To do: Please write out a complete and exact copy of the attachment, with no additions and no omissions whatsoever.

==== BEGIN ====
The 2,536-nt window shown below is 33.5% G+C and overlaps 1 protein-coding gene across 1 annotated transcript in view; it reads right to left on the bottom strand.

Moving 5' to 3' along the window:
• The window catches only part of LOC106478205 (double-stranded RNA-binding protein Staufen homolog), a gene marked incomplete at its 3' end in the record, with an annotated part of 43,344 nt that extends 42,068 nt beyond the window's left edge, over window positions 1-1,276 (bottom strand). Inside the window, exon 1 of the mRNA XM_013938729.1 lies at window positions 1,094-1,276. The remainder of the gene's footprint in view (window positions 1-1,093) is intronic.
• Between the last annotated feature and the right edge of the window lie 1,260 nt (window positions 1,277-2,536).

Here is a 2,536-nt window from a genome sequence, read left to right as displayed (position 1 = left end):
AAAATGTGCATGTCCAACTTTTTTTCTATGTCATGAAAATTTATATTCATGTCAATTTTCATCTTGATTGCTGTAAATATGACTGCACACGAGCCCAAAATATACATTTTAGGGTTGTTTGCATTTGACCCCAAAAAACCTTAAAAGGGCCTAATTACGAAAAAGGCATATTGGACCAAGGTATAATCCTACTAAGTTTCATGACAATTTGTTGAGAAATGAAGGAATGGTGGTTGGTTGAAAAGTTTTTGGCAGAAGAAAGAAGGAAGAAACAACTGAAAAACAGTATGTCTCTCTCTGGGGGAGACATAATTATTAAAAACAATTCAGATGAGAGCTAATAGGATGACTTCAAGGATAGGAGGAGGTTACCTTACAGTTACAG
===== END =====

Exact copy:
The 2,536-nt window shown below is 33.5% G+C and overlaps 1 protein-coding gene across 1 annotated transcript in view; it reads right to left on the bottom strand.

Moving 5' to 3' along the window:
• The window catches only part of LOC106478205 (double-stranded RNA-binding protein Staufen homolog), a gene marked incomplete at its 3' end in the record, with an annotated part of 43,344 nt that extends 42,068 nt beyond the window's left edge, over window positions 1-1,276 (bottom strand). Inside the window, exon 1 of the mRNA XM_013938729.1 lies at window positions 1,094-1,276. The remainder of the gene's footprint in view (window positions 1-1,093) is intronic.
• Between the last annotated feature and the right edge of the window lie 1,260 nt (window positions 1,277-2,536).

Here is a 2,536-nt window from a genome sequence, read left to right as displayed (position 1 = left end):
AAAATGTGCATGTCCAACTTTTTTTCTATGTCATGAAAATTTATATTCATGTCAATTTTCATCTTGATTGCTGTAAATATGACTGCACACGAGCCCAAAATATACATTTTAGGGTTGTTTGCATTTGACCCCAAAAAACCTTAAAAGGGCCTAATTACGAAAAAGGCATATTGGACCAAGGTATAATCCTACTAAGTTTCATGACAATTTGTTGAGAAATGAAGGAATGGTGGTTGGTTGAAAAGTTTTTGGCAGAAGAAAGAAGGAAGAAACAACTGAAAAACAGTATGTCTCTCTCTGGGGGAGACATAATTATTAAAAACAATTCAGATGAGAGCTAATAGGATGACTTCAAGGATAGGAGGAGGTTACCTTACAGTTACAG